That means we plan for every dollar, which old me, if that was going to be really tedious and labor intensive and exhausting, but it's really not. It's really doable and it absolutely keeps your spending and saving in check for the future. Part of getting started on this really helps to align your value set and what you want for your family and for your future. When we got started, we weren't in debt, but we also weren't saving as much as we wanted to. We knew that we wanted to be saving for a travel fund and we wanted to be saving more for retirement and we wanted to be saving for private high school because we're hoping to send our kids to a private high school. We already have a really good start on a five to nine plan for our kids, but we want to add to that too.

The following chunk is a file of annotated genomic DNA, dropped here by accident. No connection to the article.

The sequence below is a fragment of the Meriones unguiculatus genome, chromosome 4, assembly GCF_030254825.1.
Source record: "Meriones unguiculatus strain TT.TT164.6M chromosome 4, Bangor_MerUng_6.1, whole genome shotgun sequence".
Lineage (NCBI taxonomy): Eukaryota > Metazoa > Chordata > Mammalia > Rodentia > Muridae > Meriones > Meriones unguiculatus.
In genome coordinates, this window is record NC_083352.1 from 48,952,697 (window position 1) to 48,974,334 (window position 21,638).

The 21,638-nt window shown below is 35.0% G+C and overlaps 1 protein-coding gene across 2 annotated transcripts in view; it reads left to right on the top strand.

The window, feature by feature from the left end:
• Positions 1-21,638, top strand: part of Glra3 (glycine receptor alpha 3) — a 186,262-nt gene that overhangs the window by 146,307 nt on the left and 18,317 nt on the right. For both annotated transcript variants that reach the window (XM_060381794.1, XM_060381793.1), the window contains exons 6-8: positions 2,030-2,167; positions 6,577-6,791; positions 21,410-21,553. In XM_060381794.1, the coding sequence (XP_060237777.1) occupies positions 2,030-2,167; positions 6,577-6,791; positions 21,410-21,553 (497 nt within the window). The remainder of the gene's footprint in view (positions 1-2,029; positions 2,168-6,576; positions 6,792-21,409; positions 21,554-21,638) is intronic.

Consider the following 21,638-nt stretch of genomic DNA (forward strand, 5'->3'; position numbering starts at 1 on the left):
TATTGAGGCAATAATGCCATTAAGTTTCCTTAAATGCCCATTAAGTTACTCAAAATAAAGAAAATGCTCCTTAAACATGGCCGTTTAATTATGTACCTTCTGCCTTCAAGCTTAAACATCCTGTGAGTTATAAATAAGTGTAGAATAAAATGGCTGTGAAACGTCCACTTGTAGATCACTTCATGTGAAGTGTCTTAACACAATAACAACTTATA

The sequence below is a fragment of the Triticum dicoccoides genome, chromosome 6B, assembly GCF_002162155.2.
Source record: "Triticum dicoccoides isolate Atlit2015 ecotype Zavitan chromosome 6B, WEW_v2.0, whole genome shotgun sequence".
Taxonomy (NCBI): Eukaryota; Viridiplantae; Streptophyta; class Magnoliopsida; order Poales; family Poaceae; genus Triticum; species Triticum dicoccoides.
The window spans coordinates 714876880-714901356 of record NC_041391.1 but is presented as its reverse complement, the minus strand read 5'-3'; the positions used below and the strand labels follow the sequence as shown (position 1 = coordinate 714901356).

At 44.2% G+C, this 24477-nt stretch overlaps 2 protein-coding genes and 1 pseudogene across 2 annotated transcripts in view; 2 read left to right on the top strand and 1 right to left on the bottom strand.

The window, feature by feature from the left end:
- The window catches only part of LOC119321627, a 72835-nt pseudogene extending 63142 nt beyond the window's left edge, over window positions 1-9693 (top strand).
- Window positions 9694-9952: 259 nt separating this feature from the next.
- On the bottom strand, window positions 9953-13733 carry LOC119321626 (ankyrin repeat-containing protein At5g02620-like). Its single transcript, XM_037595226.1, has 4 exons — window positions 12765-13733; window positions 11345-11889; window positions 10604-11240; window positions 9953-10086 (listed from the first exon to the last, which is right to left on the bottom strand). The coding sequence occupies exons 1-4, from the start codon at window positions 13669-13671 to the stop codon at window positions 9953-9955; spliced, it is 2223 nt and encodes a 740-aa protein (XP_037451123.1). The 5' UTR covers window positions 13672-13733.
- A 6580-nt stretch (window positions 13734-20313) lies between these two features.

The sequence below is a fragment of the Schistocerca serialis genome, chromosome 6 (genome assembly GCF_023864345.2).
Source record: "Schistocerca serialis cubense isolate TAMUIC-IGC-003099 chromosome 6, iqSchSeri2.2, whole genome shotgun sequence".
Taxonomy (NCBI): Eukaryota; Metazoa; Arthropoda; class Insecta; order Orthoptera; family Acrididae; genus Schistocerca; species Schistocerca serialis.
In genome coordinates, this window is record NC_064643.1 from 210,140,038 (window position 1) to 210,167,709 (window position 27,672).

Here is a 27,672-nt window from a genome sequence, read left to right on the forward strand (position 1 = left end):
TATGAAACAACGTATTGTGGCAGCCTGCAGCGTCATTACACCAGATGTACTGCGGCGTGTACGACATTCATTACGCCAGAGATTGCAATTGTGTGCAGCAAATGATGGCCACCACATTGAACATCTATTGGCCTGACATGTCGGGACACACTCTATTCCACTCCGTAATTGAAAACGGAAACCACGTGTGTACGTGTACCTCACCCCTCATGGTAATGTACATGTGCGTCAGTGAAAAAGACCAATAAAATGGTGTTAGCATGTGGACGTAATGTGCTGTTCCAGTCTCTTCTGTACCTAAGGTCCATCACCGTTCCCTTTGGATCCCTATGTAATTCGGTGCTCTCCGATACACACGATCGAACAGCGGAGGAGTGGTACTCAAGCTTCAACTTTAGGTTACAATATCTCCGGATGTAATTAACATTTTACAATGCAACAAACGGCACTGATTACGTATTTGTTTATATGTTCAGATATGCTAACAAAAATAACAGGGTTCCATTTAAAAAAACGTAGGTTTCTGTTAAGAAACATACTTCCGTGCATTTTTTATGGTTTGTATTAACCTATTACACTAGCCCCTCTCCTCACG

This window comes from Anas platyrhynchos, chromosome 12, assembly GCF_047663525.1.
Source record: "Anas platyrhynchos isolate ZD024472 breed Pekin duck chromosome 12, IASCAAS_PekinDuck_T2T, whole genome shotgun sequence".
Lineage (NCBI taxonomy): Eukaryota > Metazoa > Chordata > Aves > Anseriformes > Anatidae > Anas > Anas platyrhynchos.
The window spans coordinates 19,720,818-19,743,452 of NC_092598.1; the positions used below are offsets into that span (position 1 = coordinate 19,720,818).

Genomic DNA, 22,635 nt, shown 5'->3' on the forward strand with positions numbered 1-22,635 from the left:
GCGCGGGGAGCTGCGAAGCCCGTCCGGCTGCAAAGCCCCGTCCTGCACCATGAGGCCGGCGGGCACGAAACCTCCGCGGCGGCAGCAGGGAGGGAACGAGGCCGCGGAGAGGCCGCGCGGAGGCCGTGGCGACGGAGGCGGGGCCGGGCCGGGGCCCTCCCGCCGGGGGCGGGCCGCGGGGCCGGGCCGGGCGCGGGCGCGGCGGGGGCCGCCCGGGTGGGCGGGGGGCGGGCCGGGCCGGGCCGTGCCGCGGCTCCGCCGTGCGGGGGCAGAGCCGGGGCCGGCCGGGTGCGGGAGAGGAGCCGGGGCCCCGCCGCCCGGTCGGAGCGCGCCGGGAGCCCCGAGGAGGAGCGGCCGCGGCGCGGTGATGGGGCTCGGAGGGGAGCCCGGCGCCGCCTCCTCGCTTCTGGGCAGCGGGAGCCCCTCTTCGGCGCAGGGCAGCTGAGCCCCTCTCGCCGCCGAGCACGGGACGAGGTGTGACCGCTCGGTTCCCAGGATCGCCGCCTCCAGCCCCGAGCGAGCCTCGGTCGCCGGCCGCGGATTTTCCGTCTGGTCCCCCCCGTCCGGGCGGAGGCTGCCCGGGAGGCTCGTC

So yes, developing a spending plan will help to align you and your partner, any other people in your family who are spending money to stay focused on your goals and prioritize the things that are important to you. We use a simple app to track all of our expenses and we enter every cost manually. We don't sync up transactions from our credit cards and debit cards and that kind of thing and I found that entering every cost helps me to keep a really close eye on the way that I'm spending. A couple of examples of apps that are zero based budget friendly, are, YNAB, You Need A Budget, Every Dollar and Mint. So I can't say enough good things about the importance of developing a spending plan for your family and planning out where you're going to be spending your money. Like I said, I really think it's the most intentional thing that you can do.